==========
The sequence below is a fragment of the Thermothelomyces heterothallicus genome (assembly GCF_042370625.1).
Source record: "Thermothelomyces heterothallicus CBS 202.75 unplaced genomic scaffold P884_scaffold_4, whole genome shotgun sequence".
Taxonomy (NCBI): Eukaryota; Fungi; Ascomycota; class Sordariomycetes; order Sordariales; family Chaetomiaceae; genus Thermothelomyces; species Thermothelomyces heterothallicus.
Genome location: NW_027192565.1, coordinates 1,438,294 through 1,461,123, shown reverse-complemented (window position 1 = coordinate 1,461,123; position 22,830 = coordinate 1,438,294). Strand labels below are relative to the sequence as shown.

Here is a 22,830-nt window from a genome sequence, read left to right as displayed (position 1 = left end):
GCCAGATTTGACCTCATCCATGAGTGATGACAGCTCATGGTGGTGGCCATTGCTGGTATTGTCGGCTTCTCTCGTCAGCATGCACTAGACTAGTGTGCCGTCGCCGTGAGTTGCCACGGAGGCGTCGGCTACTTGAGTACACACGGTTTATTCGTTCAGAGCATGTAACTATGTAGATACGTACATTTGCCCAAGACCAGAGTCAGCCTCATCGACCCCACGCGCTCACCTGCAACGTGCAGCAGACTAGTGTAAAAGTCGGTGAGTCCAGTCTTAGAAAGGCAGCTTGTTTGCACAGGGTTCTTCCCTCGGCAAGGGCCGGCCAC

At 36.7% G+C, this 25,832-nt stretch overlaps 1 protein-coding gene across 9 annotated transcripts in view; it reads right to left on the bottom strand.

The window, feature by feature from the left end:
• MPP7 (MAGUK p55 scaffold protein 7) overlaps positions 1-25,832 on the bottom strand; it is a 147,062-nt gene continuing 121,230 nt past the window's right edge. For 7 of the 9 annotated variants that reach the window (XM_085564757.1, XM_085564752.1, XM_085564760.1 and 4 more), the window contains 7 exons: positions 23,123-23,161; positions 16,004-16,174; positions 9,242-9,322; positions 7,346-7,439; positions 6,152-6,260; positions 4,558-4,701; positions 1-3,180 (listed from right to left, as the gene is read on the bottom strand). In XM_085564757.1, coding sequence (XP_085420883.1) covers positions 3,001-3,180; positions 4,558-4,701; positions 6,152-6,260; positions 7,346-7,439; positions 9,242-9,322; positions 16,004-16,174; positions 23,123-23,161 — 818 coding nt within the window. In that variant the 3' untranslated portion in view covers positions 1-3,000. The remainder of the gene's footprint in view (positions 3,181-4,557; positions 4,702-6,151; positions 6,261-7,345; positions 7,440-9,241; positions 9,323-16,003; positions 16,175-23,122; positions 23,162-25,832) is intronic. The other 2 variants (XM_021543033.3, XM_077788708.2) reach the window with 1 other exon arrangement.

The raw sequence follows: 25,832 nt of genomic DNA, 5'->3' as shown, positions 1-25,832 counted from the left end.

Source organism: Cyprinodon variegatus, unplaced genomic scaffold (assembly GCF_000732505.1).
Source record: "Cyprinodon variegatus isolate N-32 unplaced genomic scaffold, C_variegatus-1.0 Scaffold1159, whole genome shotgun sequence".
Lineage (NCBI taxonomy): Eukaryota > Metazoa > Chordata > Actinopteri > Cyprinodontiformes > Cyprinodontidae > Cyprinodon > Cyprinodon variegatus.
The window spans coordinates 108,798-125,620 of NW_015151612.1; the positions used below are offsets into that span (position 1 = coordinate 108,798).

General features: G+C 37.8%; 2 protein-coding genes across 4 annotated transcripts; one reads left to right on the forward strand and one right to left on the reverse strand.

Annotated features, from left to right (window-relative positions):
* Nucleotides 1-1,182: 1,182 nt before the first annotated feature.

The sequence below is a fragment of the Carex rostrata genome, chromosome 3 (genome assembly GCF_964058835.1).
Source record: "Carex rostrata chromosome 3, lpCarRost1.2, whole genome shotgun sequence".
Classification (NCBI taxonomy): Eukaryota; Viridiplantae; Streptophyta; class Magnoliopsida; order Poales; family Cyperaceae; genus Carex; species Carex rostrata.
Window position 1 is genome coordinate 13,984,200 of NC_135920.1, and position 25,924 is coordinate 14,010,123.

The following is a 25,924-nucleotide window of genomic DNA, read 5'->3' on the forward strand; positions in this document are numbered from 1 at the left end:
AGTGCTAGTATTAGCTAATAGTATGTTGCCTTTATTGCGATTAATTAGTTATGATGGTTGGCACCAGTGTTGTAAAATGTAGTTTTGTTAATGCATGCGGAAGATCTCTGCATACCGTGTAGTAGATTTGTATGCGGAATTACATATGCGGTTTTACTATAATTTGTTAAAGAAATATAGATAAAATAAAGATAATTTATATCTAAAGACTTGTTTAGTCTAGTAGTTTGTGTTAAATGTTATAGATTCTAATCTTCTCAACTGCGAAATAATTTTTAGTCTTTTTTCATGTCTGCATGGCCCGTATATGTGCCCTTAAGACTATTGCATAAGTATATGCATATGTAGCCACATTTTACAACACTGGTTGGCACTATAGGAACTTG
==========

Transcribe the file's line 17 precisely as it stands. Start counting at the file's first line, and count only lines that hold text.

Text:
* Nucleotides 1-1,182: 1,182 nt before the first annotated feature.